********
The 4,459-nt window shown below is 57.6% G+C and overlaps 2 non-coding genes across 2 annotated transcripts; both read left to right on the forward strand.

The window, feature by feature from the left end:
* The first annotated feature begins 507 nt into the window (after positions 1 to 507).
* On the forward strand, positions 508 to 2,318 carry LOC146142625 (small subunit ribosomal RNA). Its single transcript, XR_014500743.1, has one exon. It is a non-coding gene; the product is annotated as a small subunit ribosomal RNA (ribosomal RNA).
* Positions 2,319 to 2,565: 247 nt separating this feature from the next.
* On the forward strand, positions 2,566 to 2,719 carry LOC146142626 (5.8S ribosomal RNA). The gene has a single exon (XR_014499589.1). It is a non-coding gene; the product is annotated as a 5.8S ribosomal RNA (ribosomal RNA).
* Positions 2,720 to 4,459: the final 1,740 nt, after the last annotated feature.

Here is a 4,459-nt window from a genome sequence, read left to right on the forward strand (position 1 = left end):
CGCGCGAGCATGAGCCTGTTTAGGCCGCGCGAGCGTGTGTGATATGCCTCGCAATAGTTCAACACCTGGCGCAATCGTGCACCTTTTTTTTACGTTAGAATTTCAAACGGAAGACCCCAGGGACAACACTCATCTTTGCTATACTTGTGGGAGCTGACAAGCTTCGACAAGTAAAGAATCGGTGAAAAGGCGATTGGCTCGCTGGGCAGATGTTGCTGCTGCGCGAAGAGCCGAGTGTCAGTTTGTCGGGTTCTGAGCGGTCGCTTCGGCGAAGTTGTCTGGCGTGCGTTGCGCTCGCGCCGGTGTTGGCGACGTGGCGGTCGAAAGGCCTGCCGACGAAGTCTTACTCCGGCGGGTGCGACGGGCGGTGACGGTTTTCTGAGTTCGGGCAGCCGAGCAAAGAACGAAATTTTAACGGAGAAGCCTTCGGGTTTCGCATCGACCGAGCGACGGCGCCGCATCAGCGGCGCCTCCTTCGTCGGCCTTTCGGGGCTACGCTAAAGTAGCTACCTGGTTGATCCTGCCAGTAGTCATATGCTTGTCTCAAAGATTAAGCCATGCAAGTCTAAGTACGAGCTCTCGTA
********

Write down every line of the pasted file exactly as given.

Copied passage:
The 4,459-nt window shown below is 57.6% G+C and overlaps 2 non-coding genes across 2 annotated transcripts; both read left to right on the forward strand.

The window, feature by feature from the left end:
* The first annotated feature begins 507 nt into the window (after positions 1 to 507).
* On the forward strand, positions 508 to 2,318 carry LOC146142625 (small subunit ribosomal RNA). Its single transcript, XR_014500743.1, has one exon. It is a non-coding gene; the product is annotated as a small subunit ribosomal RNA (ribosomal RNA).
* Positions 2,319 to 2,565: 247 nt separating this feature from the next.
* On the forward strand, positions 2,566 to 2,719 carry LOC146142626 (5.8S ribosomal RNA). The gene has a single exon (XR_014499589.1). It is a non-coding gene; the product is annotated as a 5.8S ribosomal RNA (ribosomal RNA).
* Positions 2,720 to 4,459: the final 1,740 nt, after the last annotated feature.

Here is a 4,459-nt window from a genome sequence, read left to right on the forward strand (position 1 = left end):
CGCGCGAGCATGAGCCTGTTTAGGCCGCGCGAGCGTGTGTGATATGCCTCGCAATAGTTCAACACCTGGCGCAATCGTGCACCTTTTTTTTACGTTAGAATTTCAAACGGAAGACCCCAGGGACAACACTCATCTTTGCTATACTTGTGGGAGCTGACAAGCTTCGACAAGTAAAGAATCGGTGAAAAGGCGATTGGCTCGCTGGGCAGATGTTGCTGCTGCGCGAAGAGCCGAGTGTCAGTTTGTCGGGTTCTGAGCGGTCGCTTCGGCGAAGTTGTCTGGCGTGCGTTGCGCTCGCGCCGGTGTTGGCGACGTGGCGGTCGAAAGGCCTGCCGACGAAGTCTTACTCCGGCGGGTGCGACGGGCGGTGACGGTTTTCTGAGTTCGGGCAGCCGAGCAAAGAACGAAATTTTAACGGAGAAGCCTTCGGGTTTCGCATCGACCGAGCGACGGCGCCGCATCAGCGGCGCCTCCTTCGTCGGCCTTTCGGGGCTACGCTAAAGTAGCTACCTGGTTGATCCTGCCAGTAGTCATATGCTTGTCTCAAAGATTAAGCCATGCAAGTCTAAGTACGAGCTCTCGTA